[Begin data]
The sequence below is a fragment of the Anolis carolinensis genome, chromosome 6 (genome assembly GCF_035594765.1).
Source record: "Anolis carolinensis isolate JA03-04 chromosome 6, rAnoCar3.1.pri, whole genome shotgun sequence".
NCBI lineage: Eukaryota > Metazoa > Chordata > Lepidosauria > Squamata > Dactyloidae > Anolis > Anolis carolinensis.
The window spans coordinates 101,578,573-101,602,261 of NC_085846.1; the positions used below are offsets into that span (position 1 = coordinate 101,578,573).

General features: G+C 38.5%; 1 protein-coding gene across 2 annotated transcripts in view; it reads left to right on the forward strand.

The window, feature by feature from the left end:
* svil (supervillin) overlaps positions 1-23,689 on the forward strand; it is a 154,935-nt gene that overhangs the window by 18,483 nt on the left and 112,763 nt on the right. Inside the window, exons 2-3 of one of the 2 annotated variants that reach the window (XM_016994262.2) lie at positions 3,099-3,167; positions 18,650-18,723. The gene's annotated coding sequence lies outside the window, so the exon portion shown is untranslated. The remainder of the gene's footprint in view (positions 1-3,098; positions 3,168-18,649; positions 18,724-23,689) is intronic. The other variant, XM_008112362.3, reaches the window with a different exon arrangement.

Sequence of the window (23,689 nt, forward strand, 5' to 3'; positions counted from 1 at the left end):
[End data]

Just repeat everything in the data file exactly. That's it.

The sequence below is a fragment of the Anolis carolinensis genome, chromosome 6 (genome assembly GCF_035594765.1).
Source record: "Anolis carolinensis isolate JA03-04 chromosome 6, rAnoCar3.1.pri, whole genome shotgun sequence".
NCBI lineage: Eukaryota > Metazoa > Chordata > Lepidosauria > Squamata > Dactyloidae > Anolis > Anolis carolinensis.
The window spans coordinates 101,578,573-101,602,261 of NC_085846.1; the positions used below are offsets into that span (position 1 = coordinate 101,578,573).

General features: G+C 38.5%; 1 protein-coding gene across 2 annotated transcripts in view; it reads left to right on the forward strand.

The window, feature by feature from the left end:
* svil (supervillin) overlaps positions 1-23,689 on the forward strand; it is a 154,935-nt gene that overhangs the window by 18,483 nt on the left and 112,763 nt on the right. Inside the window, exons 2-3 of one of the 2 annotated variants that reach the window (XM_016994262.2) lie at positions 3,099-3,167; positions 18,650-18,723. The gene's annotated coding sequence lies outside the window, so the exon portion shown is untranslated. The remainder of the gene's footprint in view (positions 1-3,098; positions 3,168-18,649; positions 18,724-23,689) is intronic. The other variant, XM_008112362.3, reaches the window with a different exon arrangement.

Sequence of the window (23,689 nt, forward strand, 5' to 3'; positions counted from 1 at the left end):